Sept 15 Sept 22 Sept 29 Oct 6 Oct 13 Oct 20
Oct 27 Nov 3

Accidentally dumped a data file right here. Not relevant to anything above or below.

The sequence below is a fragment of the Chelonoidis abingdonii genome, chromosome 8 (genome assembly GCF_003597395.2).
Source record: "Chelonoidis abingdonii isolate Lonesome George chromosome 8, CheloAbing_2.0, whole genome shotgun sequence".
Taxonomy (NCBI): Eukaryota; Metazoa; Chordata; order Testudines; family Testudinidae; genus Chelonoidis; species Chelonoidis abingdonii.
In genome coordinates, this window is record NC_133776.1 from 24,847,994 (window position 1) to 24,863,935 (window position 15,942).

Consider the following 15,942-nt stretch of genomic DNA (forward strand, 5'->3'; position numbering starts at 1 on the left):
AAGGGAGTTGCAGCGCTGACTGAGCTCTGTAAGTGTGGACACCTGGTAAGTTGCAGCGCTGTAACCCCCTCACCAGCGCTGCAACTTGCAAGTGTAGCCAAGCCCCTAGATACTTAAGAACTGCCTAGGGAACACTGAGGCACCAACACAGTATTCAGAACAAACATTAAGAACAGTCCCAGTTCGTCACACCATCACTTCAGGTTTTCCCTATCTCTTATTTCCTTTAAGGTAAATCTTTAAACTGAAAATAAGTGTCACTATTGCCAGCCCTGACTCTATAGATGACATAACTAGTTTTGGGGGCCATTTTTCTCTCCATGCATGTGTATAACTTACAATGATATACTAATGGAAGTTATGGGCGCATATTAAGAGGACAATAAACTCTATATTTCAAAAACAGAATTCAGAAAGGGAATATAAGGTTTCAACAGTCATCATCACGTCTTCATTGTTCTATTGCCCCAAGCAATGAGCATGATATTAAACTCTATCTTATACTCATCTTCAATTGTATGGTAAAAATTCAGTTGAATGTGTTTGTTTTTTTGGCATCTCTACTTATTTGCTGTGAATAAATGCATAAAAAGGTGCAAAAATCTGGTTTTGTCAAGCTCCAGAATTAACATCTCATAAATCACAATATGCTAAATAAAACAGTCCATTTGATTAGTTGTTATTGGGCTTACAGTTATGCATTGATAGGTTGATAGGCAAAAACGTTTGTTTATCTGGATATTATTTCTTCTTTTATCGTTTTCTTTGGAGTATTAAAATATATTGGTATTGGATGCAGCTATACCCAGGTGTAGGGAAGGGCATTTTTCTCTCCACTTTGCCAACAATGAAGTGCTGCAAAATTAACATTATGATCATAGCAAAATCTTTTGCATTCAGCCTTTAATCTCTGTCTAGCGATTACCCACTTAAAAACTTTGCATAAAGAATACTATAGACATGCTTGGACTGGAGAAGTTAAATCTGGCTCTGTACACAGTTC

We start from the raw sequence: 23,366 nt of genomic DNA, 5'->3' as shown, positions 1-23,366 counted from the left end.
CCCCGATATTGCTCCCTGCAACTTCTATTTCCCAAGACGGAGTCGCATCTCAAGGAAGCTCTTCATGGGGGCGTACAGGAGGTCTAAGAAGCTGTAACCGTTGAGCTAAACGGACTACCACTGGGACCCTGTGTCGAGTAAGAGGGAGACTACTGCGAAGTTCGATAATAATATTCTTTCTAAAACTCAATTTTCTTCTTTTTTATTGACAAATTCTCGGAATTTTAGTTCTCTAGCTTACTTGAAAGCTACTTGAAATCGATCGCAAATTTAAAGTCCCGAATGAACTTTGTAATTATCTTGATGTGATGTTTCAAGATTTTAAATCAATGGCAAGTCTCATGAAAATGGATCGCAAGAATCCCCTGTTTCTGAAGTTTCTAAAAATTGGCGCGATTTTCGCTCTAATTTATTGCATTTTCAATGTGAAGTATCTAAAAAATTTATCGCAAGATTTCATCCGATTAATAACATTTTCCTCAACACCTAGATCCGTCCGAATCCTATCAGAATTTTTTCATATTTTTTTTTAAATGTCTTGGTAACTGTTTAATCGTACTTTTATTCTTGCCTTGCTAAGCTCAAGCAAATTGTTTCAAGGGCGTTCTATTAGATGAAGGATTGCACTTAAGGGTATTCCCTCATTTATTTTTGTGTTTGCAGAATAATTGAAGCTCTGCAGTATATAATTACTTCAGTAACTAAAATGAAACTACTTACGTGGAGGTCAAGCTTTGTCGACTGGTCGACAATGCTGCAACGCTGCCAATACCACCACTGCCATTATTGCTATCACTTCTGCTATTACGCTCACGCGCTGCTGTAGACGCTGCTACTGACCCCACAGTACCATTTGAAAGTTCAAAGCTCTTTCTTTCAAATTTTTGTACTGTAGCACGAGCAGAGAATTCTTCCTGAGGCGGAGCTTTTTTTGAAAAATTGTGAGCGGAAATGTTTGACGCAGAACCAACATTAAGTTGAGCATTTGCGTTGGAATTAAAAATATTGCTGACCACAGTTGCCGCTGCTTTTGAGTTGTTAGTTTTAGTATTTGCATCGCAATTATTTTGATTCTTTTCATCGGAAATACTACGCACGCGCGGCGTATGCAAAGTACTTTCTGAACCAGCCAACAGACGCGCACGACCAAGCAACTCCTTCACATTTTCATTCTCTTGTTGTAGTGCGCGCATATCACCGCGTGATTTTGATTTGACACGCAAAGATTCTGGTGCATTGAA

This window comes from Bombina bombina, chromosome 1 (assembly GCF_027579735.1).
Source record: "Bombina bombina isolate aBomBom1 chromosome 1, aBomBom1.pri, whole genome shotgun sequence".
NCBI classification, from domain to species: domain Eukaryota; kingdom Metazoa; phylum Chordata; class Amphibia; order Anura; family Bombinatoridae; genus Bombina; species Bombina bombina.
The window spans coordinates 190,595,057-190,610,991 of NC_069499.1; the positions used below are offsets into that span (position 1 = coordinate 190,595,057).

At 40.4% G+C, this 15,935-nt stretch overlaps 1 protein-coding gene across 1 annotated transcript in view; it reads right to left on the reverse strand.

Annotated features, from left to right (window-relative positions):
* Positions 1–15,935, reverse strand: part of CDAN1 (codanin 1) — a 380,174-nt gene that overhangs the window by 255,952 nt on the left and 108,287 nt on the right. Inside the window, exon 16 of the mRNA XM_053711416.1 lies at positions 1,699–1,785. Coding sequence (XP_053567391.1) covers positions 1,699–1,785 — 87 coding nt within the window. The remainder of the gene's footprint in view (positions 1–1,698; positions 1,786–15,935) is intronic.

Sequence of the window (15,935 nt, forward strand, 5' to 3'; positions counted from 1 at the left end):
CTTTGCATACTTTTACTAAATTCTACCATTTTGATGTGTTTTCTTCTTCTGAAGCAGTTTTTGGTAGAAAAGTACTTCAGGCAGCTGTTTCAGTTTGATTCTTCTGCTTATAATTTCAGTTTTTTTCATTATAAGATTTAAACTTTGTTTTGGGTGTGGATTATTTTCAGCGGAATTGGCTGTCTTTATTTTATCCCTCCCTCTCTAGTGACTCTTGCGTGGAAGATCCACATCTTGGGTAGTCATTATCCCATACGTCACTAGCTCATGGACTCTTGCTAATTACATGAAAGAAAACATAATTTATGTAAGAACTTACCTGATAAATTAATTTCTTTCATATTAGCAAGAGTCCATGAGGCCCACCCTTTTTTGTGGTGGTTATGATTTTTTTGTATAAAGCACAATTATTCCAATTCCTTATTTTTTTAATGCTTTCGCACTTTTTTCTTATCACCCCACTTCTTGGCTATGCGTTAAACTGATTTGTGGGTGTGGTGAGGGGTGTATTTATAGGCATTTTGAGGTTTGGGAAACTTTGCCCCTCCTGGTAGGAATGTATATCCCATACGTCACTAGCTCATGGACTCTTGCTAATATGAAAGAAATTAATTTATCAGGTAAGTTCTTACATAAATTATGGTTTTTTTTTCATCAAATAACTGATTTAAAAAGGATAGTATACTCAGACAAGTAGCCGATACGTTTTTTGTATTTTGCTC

Introduction Animation history is the history of innovation, art, film, and commerce. The vocabulary of the industry. Animation production and timelines. A glossary will be posted on Canvas. Experimental Animation in the late 1950s and early 1960s Reading: Sito, Chapter 2 Bell Labs, Corporations, Universities, Labs, and Star Wars Readings: Sito, Chapters 4, 5, 8 The 1980s-‐1990s: Commercials, Early Video Games Readings: Sito, Chapters 7, 10 Furniss, Chapter 20, “Computers, New Technology and Animation” (Canvas and Library) Early Uses of CGI in features Readings: Sito, Chapters 9, 12 Opinion Paper #1 due Pixar: the early years Readings: Sito, Chapter 13 Price, Chapter 5 (Canvas or Library) Catmull, Chapter 1 (Canvas or Library) Independent Animation, National Film Board and music videos Readings: Robinson, Animators Unearthed, pp. 1-‐8, 33-‐44, 133-‐144 (Canvas or Library) Review Assignment due Milestones in Computer Animation on Television Readings labeled “Milestones 1” and “Milestones 2” posted on Canvas Pixar: the features Reading: Sito, Chapter 14 Not required reading: http://www.upenn.edu/gazette/0913/feature1_1.html Opinion Paper #2 due Animation for Games / Motion Capture / Animation on the Web Readings: Sito, Chapter 11 Marx, pp. 139-‐147 (Canvas or Library) Wells, pp. 134-‐5, 140-‐1 (Canvas or Library) http://www.newyorker.com/magazine/2014/04/28/pixel-perfect-2